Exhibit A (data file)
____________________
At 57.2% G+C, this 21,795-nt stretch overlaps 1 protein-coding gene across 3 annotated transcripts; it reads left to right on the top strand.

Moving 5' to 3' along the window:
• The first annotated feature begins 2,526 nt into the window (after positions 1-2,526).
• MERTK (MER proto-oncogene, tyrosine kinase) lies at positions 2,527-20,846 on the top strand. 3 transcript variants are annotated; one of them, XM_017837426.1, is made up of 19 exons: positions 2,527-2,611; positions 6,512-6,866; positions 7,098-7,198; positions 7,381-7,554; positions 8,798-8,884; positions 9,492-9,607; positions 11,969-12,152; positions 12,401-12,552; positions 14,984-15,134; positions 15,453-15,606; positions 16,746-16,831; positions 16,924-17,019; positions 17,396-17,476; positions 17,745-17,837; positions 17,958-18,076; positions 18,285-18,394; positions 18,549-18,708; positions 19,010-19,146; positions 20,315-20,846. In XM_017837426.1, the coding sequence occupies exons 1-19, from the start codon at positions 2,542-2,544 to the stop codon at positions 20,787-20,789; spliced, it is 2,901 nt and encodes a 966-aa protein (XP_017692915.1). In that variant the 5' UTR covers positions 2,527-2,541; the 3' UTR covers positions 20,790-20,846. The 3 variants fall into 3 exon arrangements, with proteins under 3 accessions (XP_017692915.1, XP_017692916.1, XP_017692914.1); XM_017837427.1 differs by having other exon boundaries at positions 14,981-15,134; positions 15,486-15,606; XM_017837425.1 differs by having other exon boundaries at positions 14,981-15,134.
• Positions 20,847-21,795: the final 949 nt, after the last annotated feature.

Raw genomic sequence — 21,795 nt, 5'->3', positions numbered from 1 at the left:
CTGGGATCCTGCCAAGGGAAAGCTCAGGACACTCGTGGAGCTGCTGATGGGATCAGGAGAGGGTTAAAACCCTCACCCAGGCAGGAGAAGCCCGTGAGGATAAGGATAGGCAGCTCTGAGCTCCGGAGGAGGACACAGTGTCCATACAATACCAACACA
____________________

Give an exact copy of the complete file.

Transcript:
At 57.2% G+C, this 21,795-nt stretch overlaps 1 protein-coding gene across 3 annotated transcripts; it reads left to right on the top strand.

Moving 5' to 3' along the window:
• The first annotated feature begins 2,526 nt into the window (after positions 1-2,526).
• MERTK (MER proto-oncogene, tyrosine kinase) lies at positions 2,527-20,846 on the top strand. 3 transcript variants are annotated; one of them, XM_017837426.1, is made up of 19 exons: positions 2,527-2,611; positions 6,512-6,866; positions 7,098-7,198; positions 7,381-7,554; positions 8,798-8,884; positions 9,492-9,607; positions 11,969-12,152; positions 12,401-12,552; positions 14,984-15,134; positions 15,453-15,606; positions 16,746-16,831; positions 16,924-17,019; positions 17,396-17,476; positions 17,745-17,837; positions 17,958-18,076; positions 18,285-18,394; positions 18,549-18,708; positions 19,010-19,146; positions 20,315-20,846. In XM_017837426.1, the coding sequence occupies exons 1-19, from the start codon at positions 2,542-2,544 to the stop codon at positions 20,787-20,789; spliced, it is 2,901 nt and encodes a 966-aa protein (XP_017692915.1). In that variant the 5' UTR covers positions 2,527-2,541; the 3' UTR covers positions 20,790-20,846. The 3 variants fall into 3 exon arrangements, with proteins under 3 accessions (XP_017692915.1, XP_017692916.1, XP_017692914.1); XM_017837427.1 differs by having other exon boundaries at positions 14,981-15,134; positions 15,486-15,606; XM_017837425.1 differs by having other exon boundaries at positions 14,981-15,134.
• Positions 20,847-21,795: the final 949 nt, after the last annotated feature.

Raw genomic sequence — 21,795 nt, 5'->3', positions numbered from 1 at the left:
CTGGGATCCTGCCAAGGGAAAGCTCAGGACACTCGTGGAGCTGCTGATGGGATCAGGAGAGGGTTAAAACCCTCACCCAGGCAGGAGAAGCCCGTGAGGATAAGGATAGGCAGCTCTGAGCTCCGGAGGAGGACACAGTGTCCATACAATACCAACACA